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The important role of beauty in education 

Some time ago I read Roger Scruton’s small but well argued book entitled Beauty 1. It is partly a lament for a time when the artists had a divine commission to raise our thoughts heavenward through their work. Scruton argues that in the 20th century, art, architecture and music turned their backs on beauty, making a cult out of ugliness and resigned themselves to self referential mirroring of a world that had lost both its sense of transcendence and its grounding in the wisdom of the past 2 thesis that human reason is essential for appreciating beauty, which is itself a timeless concept. Some might argue that this is an overly rational exposition. There is surely more to our engagement with beauty than a disinterested, irreducible contemplation. Plato’s idea of renouncing desire is lurking close to the surface here and I wonder whether Scruton, for all his erudition and sensibility, has not swung the polemical pendulum too far. I suspect, and the challenge is to underpin this Biblically, that there is an ‘animal joy’ in our response to beauty, to quote Sebastian Smee, the art critic of the Boston Globe 3 this visceral, non rational response to beauty is also present in our aesthetic engagement.

Then again, it is said that philosophers rarely seem to be able to move beyond their intellectually mediated world!

Educators frequently find themselves working in situations where a rounded appreciation of the multiple facets of reality is missing. Once, in early schooling, all things could be integrated and engage freely with one another. With increasing specialisation we have tended to function as if beauty belongs in the Art department and rationality has been commandeered by mathematics and physics. Of interest here was my experience last year of being the rapporteur at a conference near CERN in Geneva with the title, Big Bang and the interfaces of knowledge. The proceedings are, incidentally, now available as a free download from iBooks. One paper was delivered by Jeff Forshaw, Professor of Particle Physics at the University of Manchester. His topic was to speak about the role of beauty in physics.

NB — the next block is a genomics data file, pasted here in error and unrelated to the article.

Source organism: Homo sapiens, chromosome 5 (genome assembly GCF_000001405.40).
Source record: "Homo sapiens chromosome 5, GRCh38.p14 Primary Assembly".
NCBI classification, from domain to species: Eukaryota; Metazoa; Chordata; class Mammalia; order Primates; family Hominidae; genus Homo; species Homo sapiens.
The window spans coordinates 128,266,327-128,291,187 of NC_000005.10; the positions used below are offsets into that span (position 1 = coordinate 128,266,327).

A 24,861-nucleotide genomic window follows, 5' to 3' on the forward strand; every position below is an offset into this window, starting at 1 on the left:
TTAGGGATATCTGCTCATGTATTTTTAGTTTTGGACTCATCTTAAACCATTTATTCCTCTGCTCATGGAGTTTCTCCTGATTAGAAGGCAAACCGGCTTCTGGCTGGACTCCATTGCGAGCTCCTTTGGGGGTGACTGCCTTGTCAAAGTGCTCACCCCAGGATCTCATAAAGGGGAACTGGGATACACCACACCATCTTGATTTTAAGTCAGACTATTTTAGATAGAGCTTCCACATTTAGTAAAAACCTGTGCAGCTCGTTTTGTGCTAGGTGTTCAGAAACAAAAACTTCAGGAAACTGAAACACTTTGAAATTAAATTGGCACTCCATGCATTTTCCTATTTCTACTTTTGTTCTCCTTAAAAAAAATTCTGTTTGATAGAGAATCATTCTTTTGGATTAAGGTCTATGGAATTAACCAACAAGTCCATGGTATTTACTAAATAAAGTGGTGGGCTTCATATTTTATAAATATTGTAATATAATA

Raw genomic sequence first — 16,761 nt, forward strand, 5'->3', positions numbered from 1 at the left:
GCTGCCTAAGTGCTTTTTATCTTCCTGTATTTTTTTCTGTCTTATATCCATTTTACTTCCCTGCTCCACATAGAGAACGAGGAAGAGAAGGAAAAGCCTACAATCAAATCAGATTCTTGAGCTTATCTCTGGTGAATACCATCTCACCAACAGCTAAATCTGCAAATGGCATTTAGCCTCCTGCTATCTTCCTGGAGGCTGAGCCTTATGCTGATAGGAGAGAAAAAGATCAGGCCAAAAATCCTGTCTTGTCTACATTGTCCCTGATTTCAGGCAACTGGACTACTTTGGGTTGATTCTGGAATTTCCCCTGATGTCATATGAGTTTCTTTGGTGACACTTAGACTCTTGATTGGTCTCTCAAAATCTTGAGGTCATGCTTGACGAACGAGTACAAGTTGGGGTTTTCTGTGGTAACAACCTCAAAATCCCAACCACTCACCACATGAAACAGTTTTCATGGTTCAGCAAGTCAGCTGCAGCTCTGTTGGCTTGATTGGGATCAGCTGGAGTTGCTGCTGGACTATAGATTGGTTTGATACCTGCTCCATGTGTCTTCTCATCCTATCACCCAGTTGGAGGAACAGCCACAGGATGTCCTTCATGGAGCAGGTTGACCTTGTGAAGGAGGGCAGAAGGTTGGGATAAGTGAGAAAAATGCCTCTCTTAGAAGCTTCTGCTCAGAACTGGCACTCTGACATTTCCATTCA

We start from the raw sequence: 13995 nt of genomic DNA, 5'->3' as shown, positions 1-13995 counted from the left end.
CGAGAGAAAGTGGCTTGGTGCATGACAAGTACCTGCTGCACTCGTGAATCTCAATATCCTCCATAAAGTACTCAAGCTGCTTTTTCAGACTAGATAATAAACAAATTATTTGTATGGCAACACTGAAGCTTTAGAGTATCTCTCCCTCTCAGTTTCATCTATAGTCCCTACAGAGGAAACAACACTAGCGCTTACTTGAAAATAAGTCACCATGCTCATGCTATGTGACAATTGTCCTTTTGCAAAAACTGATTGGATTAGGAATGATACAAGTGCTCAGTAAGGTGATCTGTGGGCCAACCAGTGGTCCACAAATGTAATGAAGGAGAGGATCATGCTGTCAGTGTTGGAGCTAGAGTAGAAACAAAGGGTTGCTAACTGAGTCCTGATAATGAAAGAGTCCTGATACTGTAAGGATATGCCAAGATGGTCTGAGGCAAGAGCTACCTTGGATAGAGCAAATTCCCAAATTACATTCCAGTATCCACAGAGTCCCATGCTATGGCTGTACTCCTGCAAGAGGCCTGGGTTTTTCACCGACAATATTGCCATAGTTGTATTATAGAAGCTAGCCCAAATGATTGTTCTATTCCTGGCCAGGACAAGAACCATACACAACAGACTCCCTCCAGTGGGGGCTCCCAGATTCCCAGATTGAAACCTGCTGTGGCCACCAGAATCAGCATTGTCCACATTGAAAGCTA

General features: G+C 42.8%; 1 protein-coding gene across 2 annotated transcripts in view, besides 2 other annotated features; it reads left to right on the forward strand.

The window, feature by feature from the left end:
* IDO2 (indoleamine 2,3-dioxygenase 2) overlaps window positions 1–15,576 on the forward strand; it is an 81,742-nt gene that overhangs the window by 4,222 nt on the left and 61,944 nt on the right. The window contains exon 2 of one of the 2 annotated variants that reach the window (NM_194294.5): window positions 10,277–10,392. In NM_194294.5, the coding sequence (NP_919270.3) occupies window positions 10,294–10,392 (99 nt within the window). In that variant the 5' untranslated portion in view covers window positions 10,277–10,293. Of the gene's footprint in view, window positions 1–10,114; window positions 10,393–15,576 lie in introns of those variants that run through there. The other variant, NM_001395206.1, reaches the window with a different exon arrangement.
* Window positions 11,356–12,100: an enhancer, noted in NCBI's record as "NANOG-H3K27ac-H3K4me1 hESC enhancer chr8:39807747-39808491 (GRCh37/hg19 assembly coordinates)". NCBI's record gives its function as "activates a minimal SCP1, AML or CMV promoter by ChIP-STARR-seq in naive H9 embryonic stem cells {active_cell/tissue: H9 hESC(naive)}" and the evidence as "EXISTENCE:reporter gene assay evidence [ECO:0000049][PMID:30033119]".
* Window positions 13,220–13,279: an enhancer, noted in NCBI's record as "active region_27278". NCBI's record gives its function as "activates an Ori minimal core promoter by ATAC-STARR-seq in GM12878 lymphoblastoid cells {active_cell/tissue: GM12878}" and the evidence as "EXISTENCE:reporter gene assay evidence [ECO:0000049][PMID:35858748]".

Thomas Aquinas - Beauty is the Gift of God - beauty and education

In a subsequent video interview I did with him, available in full in the ebook, I posed the question, “Does beauty have any role to play in the work of a research physicist like yourself?” His answer was, “Absolutely - it’s the reason I do physics ... I do it because of this phenomenal beauty that is present in the fundamental laws that govern how the elementary particles is awe inspiring.” He did not quote Einstein, but the latter’s comment, “the pursuit of beauty is a sphere of activity in which we are permitted to remain children all our lives”, resonates with the excitement Jeff, dare I say it, beautifully communicated about his work. God used to be referred to as a mathematician in the days that Scruton harks back to. Perhaps He is still running the universe along such beautiful mathematical lines, but contra Plato, I suspect that God delights in his handiwork and finds joy in both His contemplation of it and His energetic upholding of the beautiful creation we are privileged to inhabit, investigate, subdue and contemplate in turn.

Adrian Brown is a trustee at The Stapleford Centre

Adrian Brown is a trustee at The Stapleford Centre. A speaker at national and international conferences, his publications include Skills Challenge (1992), Skills Challenge II (1995), God Talk, Science Talk (1997), articles in many educational anthologies, numerous book reviews and articles in journals ranging from the Journal of Education and Christian Belief, RE Today, to Science and Christian Belief and The Swedish Journal of Religion. He was a major contributor to Test of Faith: Science and Religion Meet: Resources for Schools (2010).

Grove Books most recently published his Reassessing the Culture of Assessment: Weighing Pigs Does Not Make Them Heavier (2011).


  • What role does beauty play in your teaching?

1 R. Scruton, Beauty, OUP, 2009
2 I first encountered a similar thesis as an undergraduate in H.R. Rookmaaker, Modern Art and the Death of a Culture, IVP, 1970.
So much for the pleasures of the flesh - The Guardian

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